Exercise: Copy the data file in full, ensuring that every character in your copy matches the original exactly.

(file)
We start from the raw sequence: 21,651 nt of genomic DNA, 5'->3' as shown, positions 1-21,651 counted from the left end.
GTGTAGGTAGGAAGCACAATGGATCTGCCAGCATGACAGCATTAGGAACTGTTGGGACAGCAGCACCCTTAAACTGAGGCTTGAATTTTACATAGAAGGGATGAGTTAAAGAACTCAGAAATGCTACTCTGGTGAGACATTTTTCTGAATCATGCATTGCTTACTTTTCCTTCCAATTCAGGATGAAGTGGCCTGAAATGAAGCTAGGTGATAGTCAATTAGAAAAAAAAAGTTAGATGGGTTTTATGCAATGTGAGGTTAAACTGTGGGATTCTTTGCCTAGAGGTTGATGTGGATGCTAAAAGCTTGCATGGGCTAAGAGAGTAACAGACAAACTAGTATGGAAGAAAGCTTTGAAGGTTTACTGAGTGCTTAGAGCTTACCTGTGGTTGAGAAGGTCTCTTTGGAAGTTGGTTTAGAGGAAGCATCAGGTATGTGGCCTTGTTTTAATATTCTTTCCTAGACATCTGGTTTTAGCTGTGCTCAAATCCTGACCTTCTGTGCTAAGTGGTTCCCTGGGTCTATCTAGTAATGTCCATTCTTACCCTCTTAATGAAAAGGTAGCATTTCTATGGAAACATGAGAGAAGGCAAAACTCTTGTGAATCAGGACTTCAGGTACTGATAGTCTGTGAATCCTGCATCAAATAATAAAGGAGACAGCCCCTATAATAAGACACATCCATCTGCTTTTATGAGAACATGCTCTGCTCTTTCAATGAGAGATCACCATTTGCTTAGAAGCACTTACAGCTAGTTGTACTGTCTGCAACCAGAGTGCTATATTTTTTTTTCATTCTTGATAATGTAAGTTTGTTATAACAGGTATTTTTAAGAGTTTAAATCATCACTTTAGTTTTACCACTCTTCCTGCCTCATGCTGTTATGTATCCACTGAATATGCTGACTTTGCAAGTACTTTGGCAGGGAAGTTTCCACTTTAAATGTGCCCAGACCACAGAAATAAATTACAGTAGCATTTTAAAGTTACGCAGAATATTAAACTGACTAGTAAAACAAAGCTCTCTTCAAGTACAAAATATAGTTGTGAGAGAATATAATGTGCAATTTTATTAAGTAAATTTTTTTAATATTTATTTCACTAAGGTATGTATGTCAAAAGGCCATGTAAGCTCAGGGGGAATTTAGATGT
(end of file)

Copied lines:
We start from the raw sequence: 21,651 nt of genomic DNA, 5'->3' as shown, positions 1-21,651 counted from the left end.
GTGTAGGTAGGAAGCACAATGGATCTGCCAGCATGACAGCATTAGGAACTGTTGGGACAGCAGCACCCTTAAACTGAGGCTTGAATTTTACATAGAAGGGATGAGTTAAAGAACTCAGAAATGCTACTCTGGTGAGACATTTTTCTGAATCATGCATTGCTTACTTTTCCTTCCAATTCAGGATGAAGTGGCCTGAAATGAAGCTAGGTGATAGTCAATTAGAAAAAAAAAGTTAGATGGGTTTTATGCAATGTGAGGTTAAACTGTGGGATTCTTTGCCTAGAGGTTGATGTGGATGCTAAAAGCTTGCATGGGCTAAGAGAGTAACAGACAAACTAGTATGGAAGAAAGCTTTGAAGGTTTACTGAGTGCTTAGAGCTTACCTGTGGTTGAGAAGGTCTCTTTGGAAGTTGGTTTAGAGGAAGCATCAGGTATGTGGCCTTGTTTTAATATTCTTTCCTAGACATCTGGTTTTAGCTGTGCTCAAATCCTGACCTTCTGTGCTAAGTGGTTCCCTGGGTCTATCTAGTAATGTCCATTCTTACCCTCTTAATGAAAAGGTAGCATTTCTATGGAAACATGAGAGAAGGCAAAACTCTTGTGAATCAGGACTTCAGGTACTGATAGTCTGTGAATCCTGCATCAAATAATAAAGGAGACAGCCCCTATAATAAGACACATCCATCTGCTTTTATGAGAACATGCTCTGCTCTTTCAATGAGAGATCACCATTTGCTTAGAAGCACTTACAGCTAGTTGTACTGTCTGCAACCAGAGTGCTATATTTTTTTTTCATTCTTGATAATGTAAGTTTGTTATAACAGGTATTTTTAAGAGTTTAAATCATCACTTTAGTTTTACCACTCTTCCTGCCTCATGCTGTTATGTATCCACTGAATATGCTGACTTTGCAAGTACTTTGGCAGGGAAGTTTCCACTTTAAATGTGCCCAGACCACAGAAATAAATTACAGTAGCATTTTAAAGTTACGCAGAATATTAAACTGACTAGTAAAACAAAGCTCTCTTCAAGTACAAAATATAGTTGTGAGAGAATATAATGTGCAATTTTATTAAGTAAATTTTTTTAATATTTATTTCACTAAGGTATGTATGTCAAAAGGCCATGTAAGCTCAGGGGGAATTTAGATGT